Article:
In my experience gathering and digesting information is one of the best ways of handling the shock, bewilderment, stress, and the many other emotions that are experienced both at diagnosis and in subsequent years.
As a patient you have a need to understand what is happening to you for your own sake. It can help you handle the procedures and treatment that follow when you have an idea of what to expect, how you may feel afterward, and what the expected outcomes may be. You need to be able to explain the situation to family, friends, employers, and coworkers among others: they may be equally in the dark. In the longer term, all those whose lives are affected by your condition will benefit from understanding it. You have to come to grips, too, with the complexity of the illness and develop ways of explaining the progress of treatment without sounding freakish, or by treating it superficially. This is made harder by the fact that you may appear to others as you always did, possibly better than you did before your operation, and suspicions of malingering can and do arise.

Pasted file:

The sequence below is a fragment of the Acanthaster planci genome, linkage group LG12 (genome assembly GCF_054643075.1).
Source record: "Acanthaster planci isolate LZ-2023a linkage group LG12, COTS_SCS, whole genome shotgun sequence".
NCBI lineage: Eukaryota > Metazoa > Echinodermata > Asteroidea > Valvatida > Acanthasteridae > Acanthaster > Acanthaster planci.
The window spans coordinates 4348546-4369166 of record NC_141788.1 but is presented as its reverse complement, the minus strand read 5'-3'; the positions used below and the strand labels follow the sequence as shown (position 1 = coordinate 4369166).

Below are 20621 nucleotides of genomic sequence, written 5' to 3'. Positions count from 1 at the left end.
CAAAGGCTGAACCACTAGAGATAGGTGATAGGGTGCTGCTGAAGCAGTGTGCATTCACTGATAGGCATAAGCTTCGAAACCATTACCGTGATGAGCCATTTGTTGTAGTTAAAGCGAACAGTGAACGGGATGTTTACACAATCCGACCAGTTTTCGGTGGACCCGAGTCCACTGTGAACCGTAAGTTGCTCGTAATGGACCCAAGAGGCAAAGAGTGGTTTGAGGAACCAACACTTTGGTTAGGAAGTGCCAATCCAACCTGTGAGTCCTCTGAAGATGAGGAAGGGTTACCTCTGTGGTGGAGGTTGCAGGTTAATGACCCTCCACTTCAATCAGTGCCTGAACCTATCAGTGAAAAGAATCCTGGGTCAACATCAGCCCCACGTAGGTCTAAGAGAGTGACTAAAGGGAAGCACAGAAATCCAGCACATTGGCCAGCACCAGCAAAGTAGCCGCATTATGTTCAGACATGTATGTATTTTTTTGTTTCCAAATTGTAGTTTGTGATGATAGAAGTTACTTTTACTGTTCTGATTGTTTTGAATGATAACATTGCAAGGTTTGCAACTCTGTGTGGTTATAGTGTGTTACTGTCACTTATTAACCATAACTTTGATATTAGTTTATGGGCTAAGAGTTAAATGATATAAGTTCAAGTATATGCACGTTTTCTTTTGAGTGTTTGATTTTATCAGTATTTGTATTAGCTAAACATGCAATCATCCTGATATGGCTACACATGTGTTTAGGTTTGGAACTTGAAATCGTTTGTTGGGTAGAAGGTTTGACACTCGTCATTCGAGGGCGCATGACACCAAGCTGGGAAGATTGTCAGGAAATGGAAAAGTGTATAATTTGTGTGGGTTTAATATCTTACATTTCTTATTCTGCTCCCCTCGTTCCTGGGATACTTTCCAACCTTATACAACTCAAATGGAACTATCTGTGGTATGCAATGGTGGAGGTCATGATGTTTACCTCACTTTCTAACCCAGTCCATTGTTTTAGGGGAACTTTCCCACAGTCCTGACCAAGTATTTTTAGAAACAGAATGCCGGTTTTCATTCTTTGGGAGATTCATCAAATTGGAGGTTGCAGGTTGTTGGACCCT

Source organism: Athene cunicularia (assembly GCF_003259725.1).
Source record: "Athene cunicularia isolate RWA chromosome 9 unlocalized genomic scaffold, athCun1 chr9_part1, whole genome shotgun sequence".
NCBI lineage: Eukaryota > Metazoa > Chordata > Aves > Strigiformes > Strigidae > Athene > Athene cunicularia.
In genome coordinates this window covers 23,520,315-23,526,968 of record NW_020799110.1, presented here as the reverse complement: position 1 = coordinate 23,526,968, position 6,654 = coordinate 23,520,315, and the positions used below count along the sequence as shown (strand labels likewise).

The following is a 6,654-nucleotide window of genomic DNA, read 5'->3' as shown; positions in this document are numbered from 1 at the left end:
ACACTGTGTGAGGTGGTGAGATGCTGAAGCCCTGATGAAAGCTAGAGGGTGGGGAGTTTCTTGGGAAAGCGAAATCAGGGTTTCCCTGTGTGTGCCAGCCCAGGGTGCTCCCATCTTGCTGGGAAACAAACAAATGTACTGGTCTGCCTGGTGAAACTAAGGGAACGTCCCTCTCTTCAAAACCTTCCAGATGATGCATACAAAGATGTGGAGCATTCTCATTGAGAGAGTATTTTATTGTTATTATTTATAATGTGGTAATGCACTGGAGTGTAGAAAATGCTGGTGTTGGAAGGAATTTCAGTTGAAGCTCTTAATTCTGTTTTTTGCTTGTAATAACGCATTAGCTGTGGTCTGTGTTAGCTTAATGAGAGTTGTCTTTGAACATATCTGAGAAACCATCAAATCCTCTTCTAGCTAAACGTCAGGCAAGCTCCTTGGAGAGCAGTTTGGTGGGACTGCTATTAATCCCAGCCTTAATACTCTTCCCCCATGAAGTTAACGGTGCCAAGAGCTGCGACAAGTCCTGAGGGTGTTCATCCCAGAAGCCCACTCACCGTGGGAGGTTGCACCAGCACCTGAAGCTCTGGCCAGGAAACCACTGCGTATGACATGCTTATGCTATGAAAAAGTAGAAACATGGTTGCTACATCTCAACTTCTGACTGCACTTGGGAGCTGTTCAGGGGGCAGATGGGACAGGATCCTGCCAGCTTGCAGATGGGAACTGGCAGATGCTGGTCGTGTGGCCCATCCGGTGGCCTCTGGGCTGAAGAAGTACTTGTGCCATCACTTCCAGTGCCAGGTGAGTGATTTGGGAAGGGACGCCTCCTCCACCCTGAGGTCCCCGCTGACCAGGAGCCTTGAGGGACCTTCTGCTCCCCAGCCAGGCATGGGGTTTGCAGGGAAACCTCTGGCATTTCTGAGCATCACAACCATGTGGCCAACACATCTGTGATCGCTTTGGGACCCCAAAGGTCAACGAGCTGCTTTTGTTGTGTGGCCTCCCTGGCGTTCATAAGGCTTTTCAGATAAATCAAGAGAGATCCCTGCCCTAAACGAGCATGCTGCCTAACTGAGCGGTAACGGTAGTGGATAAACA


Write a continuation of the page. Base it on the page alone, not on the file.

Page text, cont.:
You may have had no idea of why you were sent to see a specialist. You may not have even heard of the pituitary gland and have no idea where it is and what it does. In addition, "tumor" is not a friendly word and it is made even more frightening because the brain or head are also involved. Suddenly being faced with a medical problem you have never heard of before is a very stressful moment.
Can my medical readers imagine how they would feel in a comparable situation?
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